Why the UK CMA report is relevant for India

The CMA of UK recently released its much awaited report on changes necessary in the audit profession. There is absolutely no doubt that the current audit market in most countries suffers from dated and artificial restrictions, which end up preventing the growth and development of multiple credible audit firms in the profession, in the end harming audit quality. 

An audit business is run as a partnership (or LLP) and not as a company. An amalgamation of many senior professionals who come together as co-owners (provide capital and their skills) to deliver the promise of protecting public interest and assume joint and several liabilities in the process. The model, therefore, has an infinite ability to self-finance and grow provided there is demand. 

Anything that artificially restricts the ability of a group of capable professionals getting together and competing in a profession will not serve public interest, on the contrary, it shall restrict choice for not just companies and users, but also for the practitioners themselves.

The Big4 tag, is one such artificial restriction that has become a barrier to allowing companies to choose an auditor outside those that are a part of this group, and provide a false and artificial halo of quality linked to size. Audit is perhaps the only service industry or profession where size is perceived to be synonymous with quality. Just consider are the best hospitals, the best lawyers, the best hotels also the biggest by size? Has one ever asked to be taken to a Big3 hospital or served by a Big5 lawyer or be only booked in a Big2 hotel chain? 

Just like Europe banned any restrictive covenants on auditor selection (so called Big4 only clauses), and India has also adopted a similar approach (in the case of FDI), we ought to go further. It’s an absolutely travesty how many quality audit firms have nearly gone out of business in India because investors insist on a ‘BigX’ auditor (a term that itself was not prevalent in India or relevant to this market, where we had many quality firms of our own). Remember even today over 100 Indian audit firms have connections with an overseas firm, and each of these firms is as capable as anyone else. 

The challenge is demand, not supply. If there was demand for their services, many of these 100 firms could beef up their supply by attracting partners and staff. It is a chicken and egg situation but demand will create the supply, and without these artificial barriers being removed there won’t be demand. 

The UK CMA report which recommends mandatory joint audit (MJA) between a Big4 firm and a non-Big4 firm for FTSE 350 companies is path-breaking in this respect as it addresses all these issues head on, extends accountability to audit committees, and does so in a manner that is gradual and leaves room to revert to Single Audit Firm (SAF) in a few years once this problem has been fixed.

The Report has recognised that audit is not the only business at Big4, resulting in a financial interests that may cast doubt on their objectivity as auditors, and therefore recommending split of audit and non-audit businesses. In India, the Committee of Expert set up by the MCA recognised this issue as well. The CMA has gone one step further in its recommendations of operational split in the businesses of the multi-disciplinary firms. Indian regulators ought to take note of what proportion are audit revenues to the total revenue of a firm and more particularly for an audit client.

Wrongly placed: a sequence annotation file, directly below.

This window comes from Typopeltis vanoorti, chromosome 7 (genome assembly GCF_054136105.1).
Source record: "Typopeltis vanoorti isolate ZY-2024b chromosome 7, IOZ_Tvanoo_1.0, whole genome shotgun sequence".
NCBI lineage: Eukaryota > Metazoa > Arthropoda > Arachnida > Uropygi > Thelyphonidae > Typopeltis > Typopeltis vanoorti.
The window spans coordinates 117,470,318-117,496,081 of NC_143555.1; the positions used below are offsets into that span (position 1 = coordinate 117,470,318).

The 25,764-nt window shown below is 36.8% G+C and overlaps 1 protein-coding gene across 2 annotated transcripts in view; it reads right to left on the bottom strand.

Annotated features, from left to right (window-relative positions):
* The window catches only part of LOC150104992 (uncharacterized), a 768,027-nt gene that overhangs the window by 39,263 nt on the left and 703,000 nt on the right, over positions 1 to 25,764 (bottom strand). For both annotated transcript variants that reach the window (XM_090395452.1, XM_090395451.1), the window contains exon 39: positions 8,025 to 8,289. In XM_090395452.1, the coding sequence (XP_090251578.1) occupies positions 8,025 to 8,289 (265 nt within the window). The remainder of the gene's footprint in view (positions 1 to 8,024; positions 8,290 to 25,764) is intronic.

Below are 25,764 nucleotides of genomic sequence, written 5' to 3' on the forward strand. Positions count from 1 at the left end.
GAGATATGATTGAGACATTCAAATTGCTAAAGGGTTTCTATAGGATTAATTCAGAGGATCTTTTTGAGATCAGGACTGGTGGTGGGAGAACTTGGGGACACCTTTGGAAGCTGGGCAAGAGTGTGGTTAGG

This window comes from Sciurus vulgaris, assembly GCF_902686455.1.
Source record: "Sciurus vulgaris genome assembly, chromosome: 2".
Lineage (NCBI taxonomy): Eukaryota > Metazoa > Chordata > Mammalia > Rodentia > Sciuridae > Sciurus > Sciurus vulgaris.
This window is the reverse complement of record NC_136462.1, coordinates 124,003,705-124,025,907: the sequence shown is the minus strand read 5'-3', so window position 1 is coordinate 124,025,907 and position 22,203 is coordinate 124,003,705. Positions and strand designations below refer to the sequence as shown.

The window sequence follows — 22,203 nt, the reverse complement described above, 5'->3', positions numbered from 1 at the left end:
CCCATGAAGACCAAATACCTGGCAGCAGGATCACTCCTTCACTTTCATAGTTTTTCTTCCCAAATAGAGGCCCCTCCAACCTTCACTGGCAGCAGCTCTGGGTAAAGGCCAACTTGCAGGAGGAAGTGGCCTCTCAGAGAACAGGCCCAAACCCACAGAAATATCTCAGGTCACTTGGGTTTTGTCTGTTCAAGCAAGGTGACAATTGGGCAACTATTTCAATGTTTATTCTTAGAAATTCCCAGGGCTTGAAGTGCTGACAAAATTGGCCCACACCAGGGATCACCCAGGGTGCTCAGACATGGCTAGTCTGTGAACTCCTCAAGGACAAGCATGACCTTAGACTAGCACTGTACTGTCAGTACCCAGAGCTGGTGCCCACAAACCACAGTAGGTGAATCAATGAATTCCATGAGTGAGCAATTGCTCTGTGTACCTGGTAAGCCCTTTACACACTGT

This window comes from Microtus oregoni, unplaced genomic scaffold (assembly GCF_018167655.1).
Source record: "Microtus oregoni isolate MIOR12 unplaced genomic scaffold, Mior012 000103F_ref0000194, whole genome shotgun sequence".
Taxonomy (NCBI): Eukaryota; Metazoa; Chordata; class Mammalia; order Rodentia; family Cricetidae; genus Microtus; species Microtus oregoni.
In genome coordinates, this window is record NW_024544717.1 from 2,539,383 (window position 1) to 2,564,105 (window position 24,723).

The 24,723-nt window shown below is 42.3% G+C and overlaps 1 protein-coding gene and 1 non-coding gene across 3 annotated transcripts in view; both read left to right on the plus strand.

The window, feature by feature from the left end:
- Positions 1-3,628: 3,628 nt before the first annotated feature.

The report has accepted that mindset of a Big 4 while selection of auditors needs to change and therefore recommended audit committee reviews. This is a typical problem in Indian market as well. The selection of audit firms is often driven by a perception that Big 4 brings audit quality, whereas there are a number of alleged failures to counter that perception. Indian regulators hoped that mandatory audit firm rotation would bring in vibrancy and create larger audit focused firms, something that our Prime Minister publicly stated as a vision. However, one needs to evaluate if the mandatory audit firm rotation, indeed helped in that purpose and how many audits of large listed companies moved out of the Big4; and if this concentration is indeed acceptable. The CMA report clearly outlines specific steps to move away from this Big4 concentration and our regulators ought to take a cue from that.

I hope the NFRA and the MCA will take notice of this report and consider adopting a similar requirement for at least the Top 100 companies by market cap as and when they next need to change an audit firm because of 10-year mandatory firm rotation. Whilst this may seem against the interest of the Big4 firms initially, I would urge the partners in those firms to consider if they would rather have more opportunities that will make the whole profession vibrant and keep audit valuable, or continue to hope that artificial barriers remain where only four to five firms continue to serve the market, as even for these firms' audit growth has saturated as a share of their total pie (shift to more profitable ‘advisory’ businesses). 

I also urge the shareholders and audit committees of these 100 largest listed entities in India to support the creation of perhaps 10 large audit firms in India that will, in the long run, help make our capital markets more efficient and attractive, and be open to examine the possibly of MJA. 

The CMA report gives a pragmatic framework that will require a shift if statutory audit is to survive as a private sector activity. If we adopt some of these changes, and all concerned think a little beyond self-interest, audit cannot just survive but actually thrive. 

The author is CEO, Grant Thornton India LLP


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